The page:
Ben Carson, 2016 Republican presidential candidate, listens as he attends a service at Maple Street Missionary Baptist Church in Des Moines, Iowa, U.S., on Sunday, Aug. 16, 2015. Carson will be speaking at the Iowa State Fair, which is expected to host 18 presidential candidates and runs until Aug. 23. Photographer: Daniel Acker/Bloomberg via Getty Images
CLEVELAND, OH - AUGUST 06: Republican presidential candidate Ben Carson participates in the first prime-time presidential debate hosted by FOX News and Facebook at the Quicken Loans Arena August 6, 2015 in Cleveland, Ohio. The top-ten GOP candidates were selected to participate in the debate based on their rank in an average of the five most recent national political polls. (Photo by Chip Somodevilla/Getty Images)
Ben Carson, 2016 Republican presidential candidate, eats a slice of pizza as he tours the Iowa State Fair in Des Moines, Iowa, U.S., on Sunday, Aug. 16, 2015. In a Sunday interview with Fox News, Carson doubled down on his assertion that a speech given by President Barack Obama intended to sell the American public on his nuclear deal with Iran contained 'coded innuendos employing standard anti-Semitic themes.' Photographer: Daniel Acker/Bloomberg via Getty Images
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Things had "boiled over" with Williams, Bennett told Reuters. "For the past seven weeks, I've been doing nothing but putting out Armstrong Williams-started fires," Bennett said.
He also charged Williams was behind a story in The New York Times that suggested Carson was out of his depth on foreign policy.
Carson's communications director, Doug Watts, also resigned due to differences with Williams, Bennett said. Some 20 staff in total left, he said. Among them was deputy campaign manager Lisa Coen.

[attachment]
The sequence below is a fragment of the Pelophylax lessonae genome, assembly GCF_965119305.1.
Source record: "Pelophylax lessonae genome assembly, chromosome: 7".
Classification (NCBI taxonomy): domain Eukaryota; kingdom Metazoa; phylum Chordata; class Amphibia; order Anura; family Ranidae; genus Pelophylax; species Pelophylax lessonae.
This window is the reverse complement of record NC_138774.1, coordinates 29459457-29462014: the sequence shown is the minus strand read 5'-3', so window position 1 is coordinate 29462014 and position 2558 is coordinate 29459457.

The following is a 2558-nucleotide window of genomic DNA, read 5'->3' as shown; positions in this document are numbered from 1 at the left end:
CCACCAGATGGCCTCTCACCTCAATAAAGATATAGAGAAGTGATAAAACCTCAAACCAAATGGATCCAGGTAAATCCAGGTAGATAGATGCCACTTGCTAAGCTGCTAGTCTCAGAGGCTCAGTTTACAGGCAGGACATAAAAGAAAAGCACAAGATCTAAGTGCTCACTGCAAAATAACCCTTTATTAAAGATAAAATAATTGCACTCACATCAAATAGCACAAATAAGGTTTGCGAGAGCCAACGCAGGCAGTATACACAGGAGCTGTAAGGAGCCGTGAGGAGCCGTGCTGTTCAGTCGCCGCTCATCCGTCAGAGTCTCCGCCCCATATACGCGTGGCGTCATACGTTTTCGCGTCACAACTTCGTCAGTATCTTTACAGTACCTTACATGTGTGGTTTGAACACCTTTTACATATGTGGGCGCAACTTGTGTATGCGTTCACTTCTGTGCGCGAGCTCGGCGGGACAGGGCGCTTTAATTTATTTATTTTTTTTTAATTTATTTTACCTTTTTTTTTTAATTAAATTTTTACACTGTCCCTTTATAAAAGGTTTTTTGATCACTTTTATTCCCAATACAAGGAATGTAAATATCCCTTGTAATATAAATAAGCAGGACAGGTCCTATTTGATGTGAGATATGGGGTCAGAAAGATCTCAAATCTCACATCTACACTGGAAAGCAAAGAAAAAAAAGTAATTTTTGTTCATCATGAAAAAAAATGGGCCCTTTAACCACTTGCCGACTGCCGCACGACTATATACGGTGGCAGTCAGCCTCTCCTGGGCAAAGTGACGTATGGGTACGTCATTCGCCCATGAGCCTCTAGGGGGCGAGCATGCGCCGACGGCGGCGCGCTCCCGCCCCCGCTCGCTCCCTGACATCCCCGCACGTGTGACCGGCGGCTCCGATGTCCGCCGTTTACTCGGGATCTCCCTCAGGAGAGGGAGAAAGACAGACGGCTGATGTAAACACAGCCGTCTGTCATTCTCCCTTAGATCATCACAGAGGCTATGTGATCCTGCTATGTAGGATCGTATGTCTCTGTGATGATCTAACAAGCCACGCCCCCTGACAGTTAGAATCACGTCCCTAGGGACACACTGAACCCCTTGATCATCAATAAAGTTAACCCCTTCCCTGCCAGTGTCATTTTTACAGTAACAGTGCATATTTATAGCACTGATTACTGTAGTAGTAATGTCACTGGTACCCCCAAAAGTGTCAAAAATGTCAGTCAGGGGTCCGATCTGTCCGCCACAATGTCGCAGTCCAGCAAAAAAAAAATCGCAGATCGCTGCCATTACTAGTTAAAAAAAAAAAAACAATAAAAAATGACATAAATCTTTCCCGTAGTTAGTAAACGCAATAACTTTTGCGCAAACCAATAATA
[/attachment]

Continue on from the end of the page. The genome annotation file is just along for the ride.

Williams, a political commentator who holds no official role with the campaign, said he was "shocked" by Bennett's criticism. "They're giving me a lot more credit than I deserve," he told Reuters.
He suggested Bennett and Watts left the campaign rather than be fired. "Right now, they're upset and they need a scapegoat, and I'm the scapegoat," Williams said.
Support for Carson has fallen ahead of the first contest - on Feb. 1 in the state of Iowa - for the Republican nomination in the Nov. 8 election.
The retired neurosurgeon now places fourth in many national opinion polls after surging into the second slot behind the front-runner, real estate mogul Donald Trump, in the autumn.
With the attacks in Paris and San Bernardino, California, elevating national security concerns among voters, Carson has been criticized by rivals for his lack of foreign policy experience. He has never held elected office.
Craig Robinson, former political director for Iowa's Republican Party, said Carson's lack of visibility in Iowa damaged him even though he had the chance to capitalize on his much-touted status as a political outsider.
"All along, I've never really thought this was a serious presidential campaign in that it is actually operating and doing things to get elected," Robinson said.
In spite of the poll numbers, Carson's campaign on Wednesday announced a fourth-quarter fundraising haul of about $23 million, and Bennett said Carson remained in a strong position.
"He's got millions of dollars on hand," Bennett said. "He should be able to do something with that."
Carson's campaign announced that Bob Dees, a retired Army major general, would be the campaign chairman while Ed Brookover, formerly a senior strategist, would serve as campaign manager.
For more on the 2016 presidential race, see the Reuters blog, "Tales from the Trail" (here)